Fun with Fermentation | Agriculture | Seven Days | Vermont's Independent Voice

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Fun with Fermentation 

Veg out at Flack Family Farm

Published October 17, 2006 at 6:43 p.m.

At the height of last year's bird-flu frenzy, Korean scientists suggested that kimchi might keep the virus at bay. The spicy cabbage-based concoction is preserved by lacto-fermentation, which means that it's chock-full of healthy lactobacillus bacteria. While lacto-fermented foods haven't yet been proven as a pandemic panacea, these traditionally prepared products are frequently touted as digestive aids and immune-system supporters. Even better, they're easy to make.

If you visit the Flack Family Farm in Enosburg Falls on pre-arranged production days, you'll learn how to turn veggies into kimchi and another lacto-fermented treat: sauerkraut. Show up at 8 a.m. wearing cool-weather clothes and a hat - they prefer their products hair-free - and help out until 3 p.m. washing, trimming, chopping and packing veggies into barrels. Doug Flack says it's "very social work - there's lots of talking." Warm up during a midday break that includes a hot "festive lunch featuring farm foods."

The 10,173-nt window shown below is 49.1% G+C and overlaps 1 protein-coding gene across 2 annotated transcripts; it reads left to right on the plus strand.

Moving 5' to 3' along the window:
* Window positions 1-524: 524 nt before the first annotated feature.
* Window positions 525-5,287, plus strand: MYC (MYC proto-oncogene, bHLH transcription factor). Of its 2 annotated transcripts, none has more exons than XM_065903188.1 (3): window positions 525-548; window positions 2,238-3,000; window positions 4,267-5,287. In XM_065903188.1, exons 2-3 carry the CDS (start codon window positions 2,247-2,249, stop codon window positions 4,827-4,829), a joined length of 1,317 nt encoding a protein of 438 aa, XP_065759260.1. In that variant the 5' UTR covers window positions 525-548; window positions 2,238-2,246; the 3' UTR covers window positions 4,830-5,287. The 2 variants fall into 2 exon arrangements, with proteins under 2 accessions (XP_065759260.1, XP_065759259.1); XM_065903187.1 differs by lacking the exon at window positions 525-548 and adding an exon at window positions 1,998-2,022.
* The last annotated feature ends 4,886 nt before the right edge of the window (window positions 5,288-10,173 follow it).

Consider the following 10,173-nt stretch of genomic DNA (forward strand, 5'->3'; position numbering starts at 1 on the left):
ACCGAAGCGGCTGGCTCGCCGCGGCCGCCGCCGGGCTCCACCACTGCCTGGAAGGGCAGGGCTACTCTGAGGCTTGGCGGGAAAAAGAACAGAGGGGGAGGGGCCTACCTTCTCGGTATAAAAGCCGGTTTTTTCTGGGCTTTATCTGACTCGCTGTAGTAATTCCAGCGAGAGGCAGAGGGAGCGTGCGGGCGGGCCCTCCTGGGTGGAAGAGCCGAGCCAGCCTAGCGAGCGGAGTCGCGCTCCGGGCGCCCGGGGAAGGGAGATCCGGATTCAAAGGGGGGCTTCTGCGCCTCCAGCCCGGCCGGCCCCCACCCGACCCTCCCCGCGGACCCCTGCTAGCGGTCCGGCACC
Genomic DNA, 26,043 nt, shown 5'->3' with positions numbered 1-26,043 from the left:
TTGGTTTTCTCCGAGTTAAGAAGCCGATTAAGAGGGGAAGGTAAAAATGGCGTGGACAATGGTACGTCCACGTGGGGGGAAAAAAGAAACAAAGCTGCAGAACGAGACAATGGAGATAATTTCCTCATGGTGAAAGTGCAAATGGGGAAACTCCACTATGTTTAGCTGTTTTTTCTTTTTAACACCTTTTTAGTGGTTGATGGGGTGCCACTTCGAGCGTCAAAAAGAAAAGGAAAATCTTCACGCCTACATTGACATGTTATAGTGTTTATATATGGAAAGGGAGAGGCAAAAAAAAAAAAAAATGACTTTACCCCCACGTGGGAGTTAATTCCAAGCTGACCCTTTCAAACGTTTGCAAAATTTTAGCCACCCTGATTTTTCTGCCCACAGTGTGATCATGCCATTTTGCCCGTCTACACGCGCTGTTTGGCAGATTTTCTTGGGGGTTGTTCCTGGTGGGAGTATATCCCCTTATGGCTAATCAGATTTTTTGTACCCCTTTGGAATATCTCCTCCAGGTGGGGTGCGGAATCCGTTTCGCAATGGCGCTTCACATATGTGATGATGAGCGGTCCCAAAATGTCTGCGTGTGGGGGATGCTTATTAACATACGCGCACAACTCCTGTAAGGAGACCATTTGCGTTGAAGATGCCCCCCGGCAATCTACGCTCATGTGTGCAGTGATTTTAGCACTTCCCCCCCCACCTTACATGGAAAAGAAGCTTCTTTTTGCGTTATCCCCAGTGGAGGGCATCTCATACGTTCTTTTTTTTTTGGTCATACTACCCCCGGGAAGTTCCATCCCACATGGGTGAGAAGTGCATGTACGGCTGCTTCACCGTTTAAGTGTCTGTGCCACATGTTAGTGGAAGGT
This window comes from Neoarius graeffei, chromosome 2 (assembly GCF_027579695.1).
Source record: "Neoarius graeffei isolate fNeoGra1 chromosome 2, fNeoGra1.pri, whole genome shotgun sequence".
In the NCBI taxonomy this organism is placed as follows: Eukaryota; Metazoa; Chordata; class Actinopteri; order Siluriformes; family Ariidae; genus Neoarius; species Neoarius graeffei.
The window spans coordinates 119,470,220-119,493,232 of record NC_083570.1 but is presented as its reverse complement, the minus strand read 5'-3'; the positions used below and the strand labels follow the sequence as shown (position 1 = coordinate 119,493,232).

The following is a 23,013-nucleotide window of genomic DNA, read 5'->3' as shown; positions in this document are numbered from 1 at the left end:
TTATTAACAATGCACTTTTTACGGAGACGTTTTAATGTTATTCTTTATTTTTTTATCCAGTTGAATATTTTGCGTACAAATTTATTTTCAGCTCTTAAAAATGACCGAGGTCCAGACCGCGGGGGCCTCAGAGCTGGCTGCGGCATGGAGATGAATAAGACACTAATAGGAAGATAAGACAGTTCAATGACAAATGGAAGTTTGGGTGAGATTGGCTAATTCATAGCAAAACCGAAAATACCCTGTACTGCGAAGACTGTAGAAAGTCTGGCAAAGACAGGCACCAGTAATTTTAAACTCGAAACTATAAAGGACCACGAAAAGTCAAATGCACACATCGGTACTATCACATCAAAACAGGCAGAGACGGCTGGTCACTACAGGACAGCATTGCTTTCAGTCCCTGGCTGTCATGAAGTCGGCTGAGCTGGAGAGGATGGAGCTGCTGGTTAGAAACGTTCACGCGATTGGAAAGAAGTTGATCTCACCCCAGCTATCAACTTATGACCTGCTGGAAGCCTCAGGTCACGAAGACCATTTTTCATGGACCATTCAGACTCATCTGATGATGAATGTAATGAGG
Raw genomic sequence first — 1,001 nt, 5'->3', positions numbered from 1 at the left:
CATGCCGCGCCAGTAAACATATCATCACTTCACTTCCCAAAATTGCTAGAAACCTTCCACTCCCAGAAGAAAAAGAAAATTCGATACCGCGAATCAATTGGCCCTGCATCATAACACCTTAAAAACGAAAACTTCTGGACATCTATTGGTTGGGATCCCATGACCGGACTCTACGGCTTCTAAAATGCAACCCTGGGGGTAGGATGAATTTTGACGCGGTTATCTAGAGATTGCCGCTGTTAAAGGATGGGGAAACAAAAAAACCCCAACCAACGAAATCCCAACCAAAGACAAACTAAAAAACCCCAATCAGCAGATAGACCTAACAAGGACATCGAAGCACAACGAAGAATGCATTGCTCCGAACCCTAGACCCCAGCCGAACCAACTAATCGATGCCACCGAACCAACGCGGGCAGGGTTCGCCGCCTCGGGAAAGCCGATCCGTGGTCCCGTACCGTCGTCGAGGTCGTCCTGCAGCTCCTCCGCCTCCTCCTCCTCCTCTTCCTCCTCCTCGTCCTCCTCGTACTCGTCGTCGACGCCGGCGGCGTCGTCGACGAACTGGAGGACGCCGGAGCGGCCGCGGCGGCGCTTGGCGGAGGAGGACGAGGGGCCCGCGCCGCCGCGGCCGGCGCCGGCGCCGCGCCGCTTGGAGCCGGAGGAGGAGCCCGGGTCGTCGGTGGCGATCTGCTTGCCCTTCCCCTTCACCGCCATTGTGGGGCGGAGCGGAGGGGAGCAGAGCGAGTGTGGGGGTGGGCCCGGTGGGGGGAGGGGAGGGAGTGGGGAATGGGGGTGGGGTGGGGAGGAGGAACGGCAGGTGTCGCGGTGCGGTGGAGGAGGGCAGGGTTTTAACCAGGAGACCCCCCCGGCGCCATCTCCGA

Upcoming production dates are October 23, 24, 27 and 31, and November 1. Call ahead to let them know you're coming, and for directions - 933-7752.

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About The Author

Suzanne Podhaizer

Suzanne Podhaizer

Former contributor Suzanne Podhaizer is an award-winning food writer (and the first Seven Days food editor) as well as a chef, farmer, and food-systems consultant. She has given talks at the Stone Barns Center for Agriculture's "Poultry School" and its flagship "Young Farmers' Conference." She can slaughter a goose, butcher a pig, make ramen from scratch, and cook a scallop perfectly.


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